Five years ago, Will Somerville's dream of playing for the Black Caps looked dead.
The 29-year-old was working as a chartered accountant in Sydney, watching his former role models and peers from afar, as he battled away in grade cricket on weekends.
For most people, there'd be no fairytale ending to that story, but Somerville - called into the test squad to play Pakistan in place of the injured Todd Astle - has a tale unlike any Black Cap before him.
The laid-back off-spinner is such a new face on the New Zealand cricket scene that he has met only three of his Black Caps teammates. You'd expect they don't know much about him either, and understandably so, considering Somerville returned to New Zealand only this year after over a decade away.
Born in Wellington, Somerville moved to Australia as a child, returning only for a brief stint with Otago during 2005-08 before spending most of his cricketing prime playing Sydney grade cricket.
While Somerville finally got his shot as a professional cricketer at age 30 with New South Wales, his success there was short-lived, with the presence of Australian test spinners Nathan Lyon and Steve O'Keefe leaving few opportunities, and causing him to look back to New Zealand for one last shot at fulfilling his dream.
Auckland came calling, and Somerville had a hope, but having played only two four-day and five one-day games since his return, an international call-up still seemed extremely premature.
So, when Black Caps selector Gavin Larsen called with the news he'd been hoping for his entire life, Somerville couldn't keep his emotions at bay.
"It means a hell of a lot - it's more than just a game of cricket in a way," he explained.
"I was incredibly emotional yesterday when I heard about it - my family's made a lot of sacrifices to come here with my children, it's been a long time coming. My dad's always told me that my career's a lesson in persistence.
"Having had my career outside of cricket as well, I know how privileged I am to be here, and I'm extremely grateful for the opportunity."
Despite not having played in New Zealand for a decade, Somerville says it was always a dream to represent his country of birth, and he never lost faith despite the long odds.
"I was always hopeful, always had a really strong belief. I dreamt of it as a little boy, I held on to that dream for a long time.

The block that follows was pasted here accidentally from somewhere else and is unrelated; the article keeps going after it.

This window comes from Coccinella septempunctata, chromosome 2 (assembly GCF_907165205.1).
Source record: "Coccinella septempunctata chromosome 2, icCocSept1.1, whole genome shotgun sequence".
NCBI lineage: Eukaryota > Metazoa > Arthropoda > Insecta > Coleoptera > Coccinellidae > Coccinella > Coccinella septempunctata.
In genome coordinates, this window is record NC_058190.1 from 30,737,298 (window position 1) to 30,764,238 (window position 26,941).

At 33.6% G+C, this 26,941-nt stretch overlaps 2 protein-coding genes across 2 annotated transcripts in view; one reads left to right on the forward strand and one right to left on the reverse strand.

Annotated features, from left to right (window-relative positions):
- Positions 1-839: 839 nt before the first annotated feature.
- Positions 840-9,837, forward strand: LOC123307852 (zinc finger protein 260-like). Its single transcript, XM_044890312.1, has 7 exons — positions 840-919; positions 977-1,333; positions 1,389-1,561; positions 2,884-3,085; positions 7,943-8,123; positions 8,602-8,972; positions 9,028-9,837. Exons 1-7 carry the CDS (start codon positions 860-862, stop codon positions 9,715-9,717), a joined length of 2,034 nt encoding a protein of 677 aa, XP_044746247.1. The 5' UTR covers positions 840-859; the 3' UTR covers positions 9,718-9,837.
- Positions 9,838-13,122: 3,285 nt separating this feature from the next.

"I've been in and out of other jobs. I was a chartered accountant, for five years I worked and studied, and survived that somehow. As a spinner I think you get better with age, that's certainly the case with me."
He was helped by New Zealand's lack of spin depth. Astle and Mitchell Santner are injured, and with selectors looking for a right-arm off-spinner to complement Ish Sodhi and Ajaz Patel, there were literally no other realistic options.
Still, Somerville admits he was shocked when he got the call from Larsen on Thursday morning.
"I thought [the call] might have been about the [New Zealand] A games coming up against India, I was hopeful to play in those.
"I was very shocked - I was like 'What's going on?' but I couldn't be happier - I'm over the moon.
"The plan was to come to Auckland and play three to five seasons and see where it took me - obviously it's come a bit faster than I was expecting."
Whether Somerville will play against Pakistan will likely depend on pitch conditions and how many spinners are plumped for - he could get the nod over Patel - but Somerville believes he will bring a different element to the team.
"I've got a lot of variations with my off-spin bowling, I'm not just bowling the same ball all of the time.
"I bring some positive energy and I'm a laid-back character - I like to think I stay pretty calm.
"I have fun and keep a smile on my face as well."
It's a smile that will be hard to remove, as Somerville finally realises his lifelong dream.